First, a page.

In this and the following sections we will discuss the structural models. One of them is the second-order structural model. It is represented by the second-order linear differential equations, and is commonly used in the analysis of structural dynamics. Similarly to the state-space models the second-order models also depend on the choice of coordinates. Typically, the second-order models are represented either in the nodal coordinates, and are called nodal models, or in the modal coordinates,...

Sensor and Actuator Properties

Consider a plant as in Fig. 3.10, with inputs w and u and outputs z andy. Let Gwz be the transfer matrix from w to z, let Gwy be the transfer matrix from w to y, let Guz be the transfer matrix from u to z, and let Guy be the transfer matrix from u to y. Let Gwzi, Guyi, Gwyi, and Guzi be the transfer functions of the ith mode. The following multiplicative property of modal norms holds, see (5.52), Gwzi Guyi Gwyi Guzi , for i n, (7.25) where II .11 denotes either H2, H , or Hankel norms. We show...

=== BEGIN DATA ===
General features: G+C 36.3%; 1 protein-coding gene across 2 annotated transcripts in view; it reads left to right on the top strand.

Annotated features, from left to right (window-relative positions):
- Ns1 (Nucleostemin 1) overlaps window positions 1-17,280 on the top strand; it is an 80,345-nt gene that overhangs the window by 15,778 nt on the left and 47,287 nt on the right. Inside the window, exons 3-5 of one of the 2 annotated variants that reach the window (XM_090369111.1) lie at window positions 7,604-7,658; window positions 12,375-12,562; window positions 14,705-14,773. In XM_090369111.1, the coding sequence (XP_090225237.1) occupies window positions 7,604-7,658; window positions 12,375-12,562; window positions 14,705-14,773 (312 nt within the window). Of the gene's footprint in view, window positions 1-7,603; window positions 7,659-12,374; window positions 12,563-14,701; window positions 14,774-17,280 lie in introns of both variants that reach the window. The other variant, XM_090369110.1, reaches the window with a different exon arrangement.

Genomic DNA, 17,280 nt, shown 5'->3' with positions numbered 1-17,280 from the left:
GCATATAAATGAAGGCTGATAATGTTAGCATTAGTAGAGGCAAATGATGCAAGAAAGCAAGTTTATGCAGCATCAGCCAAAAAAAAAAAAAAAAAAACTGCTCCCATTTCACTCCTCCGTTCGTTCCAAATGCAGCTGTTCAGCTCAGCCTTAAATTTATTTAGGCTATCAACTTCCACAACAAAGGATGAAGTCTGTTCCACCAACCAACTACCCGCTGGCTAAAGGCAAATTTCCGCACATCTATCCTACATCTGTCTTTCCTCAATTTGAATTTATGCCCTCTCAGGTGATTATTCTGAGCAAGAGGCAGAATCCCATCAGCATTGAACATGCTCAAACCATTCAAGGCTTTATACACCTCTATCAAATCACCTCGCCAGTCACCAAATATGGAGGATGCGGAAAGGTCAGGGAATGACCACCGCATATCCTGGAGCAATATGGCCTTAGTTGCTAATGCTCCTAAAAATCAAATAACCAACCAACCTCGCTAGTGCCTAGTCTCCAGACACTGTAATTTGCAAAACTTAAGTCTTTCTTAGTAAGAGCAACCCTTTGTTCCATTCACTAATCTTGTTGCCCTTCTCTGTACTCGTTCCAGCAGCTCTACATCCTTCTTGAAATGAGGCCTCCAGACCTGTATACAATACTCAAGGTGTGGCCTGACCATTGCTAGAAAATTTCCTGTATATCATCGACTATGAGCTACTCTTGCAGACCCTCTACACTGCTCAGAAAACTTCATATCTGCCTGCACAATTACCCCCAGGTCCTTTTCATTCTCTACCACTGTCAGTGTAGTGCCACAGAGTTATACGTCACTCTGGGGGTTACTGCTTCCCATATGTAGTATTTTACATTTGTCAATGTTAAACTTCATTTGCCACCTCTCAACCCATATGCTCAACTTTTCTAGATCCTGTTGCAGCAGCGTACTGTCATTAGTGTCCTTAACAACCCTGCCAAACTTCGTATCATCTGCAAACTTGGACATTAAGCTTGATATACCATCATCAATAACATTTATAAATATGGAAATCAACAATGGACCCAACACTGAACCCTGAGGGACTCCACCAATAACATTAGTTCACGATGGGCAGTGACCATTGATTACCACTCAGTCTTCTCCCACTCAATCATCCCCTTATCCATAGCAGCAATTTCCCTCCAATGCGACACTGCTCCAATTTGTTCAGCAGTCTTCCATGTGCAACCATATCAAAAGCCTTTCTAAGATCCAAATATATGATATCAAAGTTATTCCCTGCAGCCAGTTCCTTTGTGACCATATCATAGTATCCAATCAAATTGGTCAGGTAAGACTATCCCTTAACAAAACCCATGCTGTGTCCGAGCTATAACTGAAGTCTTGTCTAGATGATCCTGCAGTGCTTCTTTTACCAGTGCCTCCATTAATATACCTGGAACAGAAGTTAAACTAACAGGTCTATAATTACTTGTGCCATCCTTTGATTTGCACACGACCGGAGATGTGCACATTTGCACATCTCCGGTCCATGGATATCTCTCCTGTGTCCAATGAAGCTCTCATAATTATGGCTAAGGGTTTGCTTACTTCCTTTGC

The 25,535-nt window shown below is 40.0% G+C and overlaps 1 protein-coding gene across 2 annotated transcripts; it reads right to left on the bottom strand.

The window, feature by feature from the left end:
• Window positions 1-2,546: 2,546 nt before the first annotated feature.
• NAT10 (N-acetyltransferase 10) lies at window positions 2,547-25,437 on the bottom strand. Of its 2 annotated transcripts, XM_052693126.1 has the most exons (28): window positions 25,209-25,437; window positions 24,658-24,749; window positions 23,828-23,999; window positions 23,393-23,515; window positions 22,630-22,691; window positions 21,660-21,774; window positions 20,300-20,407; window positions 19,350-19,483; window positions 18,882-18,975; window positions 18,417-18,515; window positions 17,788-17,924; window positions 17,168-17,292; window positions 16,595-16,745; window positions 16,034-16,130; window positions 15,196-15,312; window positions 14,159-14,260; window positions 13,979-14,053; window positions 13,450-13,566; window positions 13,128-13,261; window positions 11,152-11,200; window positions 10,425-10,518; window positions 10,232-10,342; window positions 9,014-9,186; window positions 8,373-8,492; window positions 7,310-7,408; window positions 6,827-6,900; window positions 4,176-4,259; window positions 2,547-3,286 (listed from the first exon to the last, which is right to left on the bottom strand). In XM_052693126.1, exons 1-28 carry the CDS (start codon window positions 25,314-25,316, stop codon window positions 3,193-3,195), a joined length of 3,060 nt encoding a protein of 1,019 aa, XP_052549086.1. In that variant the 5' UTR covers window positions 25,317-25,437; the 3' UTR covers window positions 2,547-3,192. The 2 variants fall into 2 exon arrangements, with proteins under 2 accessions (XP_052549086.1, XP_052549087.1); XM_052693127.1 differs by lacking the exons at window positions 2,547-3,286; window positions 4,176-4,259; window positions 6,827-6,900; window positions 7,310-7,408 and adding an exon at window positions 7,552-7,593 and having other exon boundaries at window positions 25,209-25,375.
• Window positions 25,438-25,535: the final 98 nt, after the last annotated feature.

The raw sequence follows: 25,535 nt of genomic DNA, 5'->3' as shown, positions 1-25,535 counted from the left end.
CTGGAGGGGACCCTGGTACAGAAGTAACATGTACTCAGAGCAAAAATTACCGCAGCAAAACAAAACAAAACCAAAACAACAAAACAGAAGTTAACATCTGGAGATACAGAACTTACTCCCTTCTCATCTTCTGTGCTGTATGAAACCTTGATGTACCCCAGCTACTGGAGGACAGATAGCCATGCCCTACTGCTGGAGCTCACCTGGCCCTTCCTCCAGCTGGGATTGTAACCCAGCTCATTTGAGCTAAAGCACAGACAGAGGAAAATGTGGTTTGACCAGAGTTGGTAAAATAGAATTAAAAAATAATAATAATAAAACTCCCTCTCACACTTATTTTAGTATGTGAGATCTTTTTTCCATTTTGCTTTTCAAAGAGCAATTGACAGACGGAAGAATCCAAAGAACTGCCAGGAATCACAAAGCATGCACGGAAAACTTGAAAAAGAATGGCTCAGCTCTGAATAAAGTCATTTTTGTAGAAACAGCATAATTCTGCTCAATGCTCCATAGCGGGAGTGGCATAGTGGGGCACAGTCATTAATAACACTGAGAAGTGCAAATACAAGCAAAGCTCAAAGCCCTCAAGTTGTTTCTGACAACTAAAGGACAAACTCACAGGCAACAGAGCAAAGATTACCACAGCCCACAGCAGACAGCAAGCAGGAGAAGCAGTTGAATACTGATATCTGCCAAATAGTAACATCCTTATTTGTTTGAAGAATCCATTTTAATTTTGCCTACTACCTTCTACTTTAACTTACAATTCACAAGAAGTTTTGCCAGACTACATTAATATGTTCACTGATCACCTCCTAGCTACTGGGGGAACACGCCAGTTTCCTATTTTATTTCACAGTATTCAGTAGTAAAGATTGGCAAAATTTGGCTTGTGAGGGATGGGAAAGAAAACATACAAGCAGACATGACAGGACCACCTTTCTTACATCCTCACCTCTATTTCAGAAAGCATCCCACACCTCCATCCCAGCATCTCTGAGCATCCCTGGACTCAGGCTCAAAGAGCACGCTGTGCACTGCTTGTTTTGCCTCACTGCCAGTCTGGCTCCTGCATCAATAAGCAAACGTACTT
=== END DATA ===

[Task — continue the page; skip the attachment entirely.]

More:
Simultaneous Placement of Actuators and Sensors

In this section we present a simultaneous selection of sensor and actuator locations this is an extension of the actuator and sensor placement algorithm presented above. The latter algorithm describes either actuator placement for given sensor locations, or sensor placement for given actuator locations. The simultaneous placement is an issue of some importance, since fixing the locations of sensors while placing actuators (or vice versa) limits the improvement of system performance. The...

State Space Representation

A linear time-invariant system of finite dimensions is described by the following linear constant coefficient differential equations with the initial state x(0) xo . In the above equations the N-dimensional vector x is called the state vector, xo is the initial condition of the state, the s-dimensional vector u is the system input, and the r-dimensional vector y is the system output. The A, B, and C matrices are real constant matrices of appropriate dimensions (A is NxN, B is Nxs, and C is...

Structural Testing and Control

The formulation of structural testing is based on a block diagram as in Fig. 3.10. In this diagram the structure input is composed of two inputs not necessarily collocated the vector of disturbances (w) and the vector of actuator inputs (u). Similarly, the plant output is divided into two sets the vector of the performance (z) and the vector of the sensor output (y). The actuator inputs include forces and torque applied during a test. The disturbance inputs include disturbances, noises, and...

The Balanced H Controller